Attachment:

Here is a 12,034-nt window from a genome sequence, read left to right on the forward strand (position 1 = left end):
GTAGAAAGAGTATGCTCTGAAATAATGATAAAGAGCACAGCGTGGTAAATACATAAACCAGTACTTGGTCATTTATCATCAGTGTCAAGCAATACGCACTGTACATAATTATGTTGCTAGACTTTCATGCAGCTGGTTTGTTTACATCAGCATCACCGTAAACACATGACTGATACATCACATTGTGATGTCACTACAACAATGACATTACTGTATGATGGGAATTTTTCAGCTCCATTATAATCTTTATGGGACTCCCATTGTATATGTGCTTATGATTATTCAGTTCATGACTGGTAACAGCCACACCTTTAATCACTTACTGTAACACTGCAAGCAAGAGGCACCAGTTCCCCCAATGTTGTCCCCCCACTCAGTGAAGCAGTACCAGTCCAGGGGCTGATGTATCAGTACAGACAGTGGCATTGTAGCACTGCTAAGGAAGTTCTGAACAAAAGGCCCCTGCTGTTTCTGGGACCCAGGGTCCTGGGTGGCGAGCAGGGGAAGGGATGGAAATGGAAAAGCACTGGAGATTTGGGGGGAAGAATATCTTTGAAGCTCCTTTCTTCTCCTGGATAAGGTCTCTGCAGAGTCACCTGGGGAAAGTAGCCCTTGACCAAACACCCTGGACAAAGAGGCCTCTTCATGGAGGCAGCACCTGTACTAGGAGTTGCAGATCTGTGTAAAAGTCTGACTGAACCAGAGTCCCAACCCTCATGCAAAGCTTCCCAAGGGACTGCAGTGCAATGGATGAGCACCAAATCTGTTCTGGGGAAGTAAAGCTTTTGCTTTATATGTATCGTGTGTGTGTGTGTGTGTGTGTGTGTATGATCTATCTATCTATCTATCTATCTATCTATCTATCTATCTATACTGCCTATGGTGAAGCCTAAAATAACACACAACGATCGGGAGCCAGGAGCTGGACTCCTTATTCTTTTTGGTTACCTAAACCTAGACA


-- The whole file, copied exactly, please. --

Here is a 12,034-nt window from a genome sequence, read left to right on the forward strand (position 1 = left end):
GTAGAAAGAGTATGCTCTGAAATAATGATAAAGAGCACAGCGTGGTAAATACATAAACCAGTACTTGGTCATTTATCATCAGTGTCAAGCAATACGCACTGTACATAATTATGTTGCTAGACTTTCATGCAGCTGGTTTGTTTACATCAGCATCACCGTAAACACATGACTGATACATCACATTGTGATGTCACTACAACAATGACATTACTGTATGATGGGAATTTTTCAGCTCCATTATAATCTTTATGGGACTCCCATTGTATATGTGCTTATGATTATTCAGTTCATGACTGGTAACAGCCACACCTTTAATCACTTACTGTAACACTGCAAGCAAGAGGCACCAGTTCCCCCAATGTTGTCCCCCCACTCAGTGAAGCAGTACCAGTCCAGGGGCTGATGTATCAGTACAGACAGTGGCATTGTAGCACTGCTAAGGAAGTTCTGAACAAAAGGCCCCTGCTGTTTCTGGGACCCAGGGTCCTGGGTGGCGAGCAGGGGAAGGGATGGAAATGGAAAAGCACTGGAGATTTGGGGGGAAGAATATCTTTGAAGCTCCTTTCTTCTCCTGGATAAGGTCTCTGCAGAGTCACCTGGGGAAAGTAGCCCTTGACCAAACACCCTGGACAAAGAGGCCTCTTCATGGAGGCAGCACCTGTACTAGGAGTTGCAGATCTGTGTAAAAGTCTGACTGAACCAGAGTCCCAACCCTCATGCAAAGCTTCCCAAGGGACTGCAGTGCAATGGATGAGCACCAAATCTGTTCTGGGGAAGTAAAGCTTTTGCTTTATATGTATCGTGTGTGTGTGTGTGTGTGTGTGTGTATGATCTATCTATCTATCTATCTATCTATCTATCTATCTATCTATACTGCCTATGGTGAAGCCTAAAATAACACACAACGATCGGGAGCCAGGAGCTGGACTCCTTATTCTTTTTGGTTACCTAAACCTAGACA